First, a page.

Stephen L. Carter ― History Is Repeating the Election of 1816
Welcome to 1816. Two hundred years ago, the nation faced an election with striking similarities to the present moment. The scholar in me cannot fail to point out both the parallels and the lessons to be learned.
We've been here before.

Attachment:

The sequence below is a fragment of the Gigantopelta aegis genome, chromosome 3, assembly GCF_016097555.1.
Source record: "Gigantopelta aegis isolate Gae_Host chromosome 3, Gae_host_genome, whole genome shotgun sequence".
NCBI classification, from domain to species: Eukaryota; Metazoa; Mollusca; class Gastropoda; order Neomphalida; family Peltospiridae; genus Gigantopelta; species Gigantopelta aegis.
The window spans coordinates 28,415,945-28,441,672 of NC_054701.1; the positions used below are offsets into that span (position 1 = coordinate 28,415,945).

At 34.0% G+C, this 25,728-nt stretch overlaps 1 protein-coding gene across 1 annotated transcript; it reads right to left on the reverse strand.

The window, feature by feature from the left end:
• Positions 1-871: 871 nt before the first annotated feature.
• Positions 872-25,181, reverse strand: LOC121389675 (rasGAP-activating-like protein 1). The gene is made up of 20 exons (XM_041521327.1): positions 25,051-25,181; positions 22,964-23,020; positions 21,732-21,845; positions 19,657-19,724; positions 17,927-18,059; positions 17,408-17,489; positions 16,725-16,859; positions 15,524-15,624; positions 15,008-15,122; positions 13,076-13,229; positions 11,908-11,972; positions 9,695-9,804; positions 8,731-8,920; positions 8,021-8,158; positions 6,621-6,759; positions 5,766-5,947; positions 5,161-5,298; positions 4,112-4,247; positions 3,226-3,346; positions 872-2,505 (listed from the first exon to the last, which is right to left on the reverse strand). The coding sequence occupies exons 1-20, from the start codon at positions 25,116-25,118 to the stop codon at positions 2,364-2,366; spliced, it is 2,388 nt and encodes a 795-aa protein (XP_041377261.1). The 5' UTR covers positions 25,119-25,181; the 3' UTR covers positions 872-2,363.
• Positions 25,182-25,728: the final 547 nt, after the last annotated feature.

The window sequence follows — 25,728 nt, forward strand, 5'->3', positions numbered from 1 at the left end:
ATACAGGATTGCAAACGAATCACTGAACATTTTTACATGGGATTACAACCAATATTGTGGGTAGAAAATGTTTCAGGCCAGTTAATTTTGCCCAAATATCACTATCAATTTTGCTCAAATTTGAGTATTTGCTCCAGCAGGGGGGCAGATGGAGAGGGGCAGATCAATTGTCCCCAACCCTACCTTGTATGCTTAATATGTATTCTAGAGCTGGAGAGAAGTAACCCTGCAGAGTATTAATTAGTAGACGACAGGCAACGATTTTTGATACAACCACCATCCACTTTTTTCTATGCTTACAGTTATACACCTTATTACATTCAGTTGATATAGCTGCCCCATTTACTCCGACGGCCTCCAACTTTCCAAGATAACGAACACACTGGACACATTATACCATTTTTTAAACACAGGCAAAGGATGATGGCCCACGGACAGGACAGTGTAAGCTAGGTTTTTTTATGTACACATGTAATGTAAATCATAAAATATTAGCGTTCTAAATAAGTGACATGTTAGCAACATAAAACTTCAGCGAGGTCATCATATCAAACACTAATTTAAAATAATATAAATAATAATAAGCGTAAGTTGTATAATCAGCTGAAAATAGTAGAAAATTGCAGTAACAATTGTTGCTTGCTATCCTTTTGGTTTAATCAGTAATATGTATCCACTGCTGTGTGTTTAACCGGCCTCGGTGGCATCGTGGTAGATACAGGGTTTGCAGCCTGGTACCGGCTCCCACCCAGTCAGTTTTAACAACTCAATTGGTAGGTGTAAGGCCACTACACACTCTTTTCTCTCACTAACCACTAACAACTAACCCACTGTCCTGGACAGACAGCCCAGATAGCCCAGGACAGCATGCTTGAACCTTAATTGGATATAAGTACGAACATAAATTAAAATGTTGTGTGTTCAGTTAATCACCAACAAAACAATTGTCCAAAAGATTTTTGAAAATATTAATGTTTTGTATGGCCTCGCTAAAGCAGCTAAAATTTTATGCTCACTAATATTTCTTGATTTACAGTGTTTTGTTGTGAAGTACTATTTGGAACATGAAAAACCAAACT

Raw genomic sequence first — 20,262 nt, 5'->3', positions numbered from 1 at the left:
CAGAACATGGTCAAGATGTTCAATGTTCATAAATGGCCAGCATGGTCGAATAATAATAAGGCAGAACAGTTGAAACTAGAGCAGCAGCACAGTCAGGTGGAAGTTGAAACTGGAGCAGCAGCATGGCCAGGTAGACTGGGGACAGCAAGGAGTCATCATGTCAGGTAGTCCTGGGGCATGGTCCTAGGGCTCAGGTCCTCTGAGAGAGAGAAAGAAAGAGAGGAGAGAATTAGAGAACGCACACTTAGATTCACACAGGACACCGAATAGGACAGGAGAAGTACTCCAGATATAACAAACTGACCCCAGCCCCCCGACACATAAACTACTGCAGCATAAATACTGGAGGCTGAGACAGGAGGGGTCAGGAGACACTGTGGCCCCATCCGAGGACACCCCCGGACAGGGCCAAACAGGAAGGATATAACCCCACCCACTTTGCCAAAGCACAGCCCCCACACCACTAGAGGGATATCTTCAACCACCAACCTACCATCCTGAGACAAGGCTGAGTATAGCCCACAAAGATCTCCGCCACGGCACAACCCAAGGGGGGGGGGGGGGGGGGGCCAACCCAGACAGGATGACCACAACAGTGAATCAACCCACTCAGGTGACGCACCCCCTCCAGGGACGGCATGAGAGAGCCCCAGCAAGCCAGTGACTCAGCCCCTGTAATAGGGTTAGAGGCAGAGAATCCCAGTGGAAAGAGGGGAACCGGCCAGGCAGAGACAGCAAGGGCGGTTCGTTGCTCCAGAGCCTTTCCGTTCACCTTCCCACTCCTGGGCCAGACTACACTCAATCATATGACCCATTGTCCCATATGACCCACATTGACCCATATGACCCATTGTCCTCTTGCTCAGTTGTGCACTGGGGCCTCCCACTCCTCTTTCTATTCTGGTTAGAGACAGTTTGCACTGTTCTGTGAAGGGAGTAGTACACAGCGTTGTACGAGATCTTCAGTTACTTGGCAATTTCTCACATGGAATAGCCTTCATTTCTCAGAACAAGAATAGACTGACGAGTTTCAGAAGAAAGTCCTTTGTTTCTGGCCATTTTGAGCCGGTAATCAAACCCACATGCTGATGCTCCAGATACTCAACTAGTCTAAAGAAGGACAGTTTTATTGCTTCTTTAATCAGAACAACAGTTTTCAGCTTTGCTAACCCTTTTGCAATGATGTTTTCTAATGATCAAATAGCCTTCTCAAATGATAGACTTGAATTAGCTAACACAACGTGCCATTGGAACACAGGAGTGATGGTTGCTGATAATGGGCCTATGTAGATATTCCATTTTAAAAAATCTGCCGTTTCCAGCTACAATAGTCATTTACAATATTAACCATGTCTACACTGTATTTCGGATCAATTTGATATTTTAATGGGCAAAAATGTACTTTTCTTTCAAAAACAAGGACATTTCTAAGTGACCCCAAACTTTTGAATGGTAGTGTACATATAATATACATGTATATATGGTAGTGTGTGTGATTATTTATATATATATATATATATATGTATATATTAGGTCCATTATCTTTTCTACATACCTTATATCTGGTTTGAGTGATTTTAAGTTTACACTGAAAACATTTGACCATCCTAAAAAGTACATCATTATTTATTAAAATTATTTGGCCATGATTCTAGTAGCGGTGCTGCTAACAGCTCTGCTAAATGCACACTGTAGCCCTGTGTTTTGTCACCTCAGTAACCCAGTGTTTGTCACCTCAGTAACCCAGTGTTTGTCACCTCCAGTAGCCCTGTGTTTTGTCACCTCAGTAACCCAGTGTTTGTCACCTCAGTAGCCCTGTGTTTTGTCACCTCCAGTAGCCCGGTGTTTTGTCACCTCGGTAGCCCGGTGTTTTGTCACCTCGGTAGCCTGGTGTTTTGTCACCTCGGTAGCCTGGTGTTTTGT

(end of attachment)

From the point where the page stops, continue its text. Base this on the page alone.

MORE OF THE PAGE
A two-term incumbent, once unpopular but looking better and better to his critics as his time runs out, is about to leave office. He has brought a controversial end to an unpopular war. His secretary of state, who is not particularly well-liked, is nevertheless nominated to succeed him, even though critics say that the candidate will just continue a political dynasty and has been cozying up to bankers who care only about profits. The opposition, fractured by dissent, finds itself unable to run a serious convention, and winds up fielding a weak but wealthy candidate who hails from New York.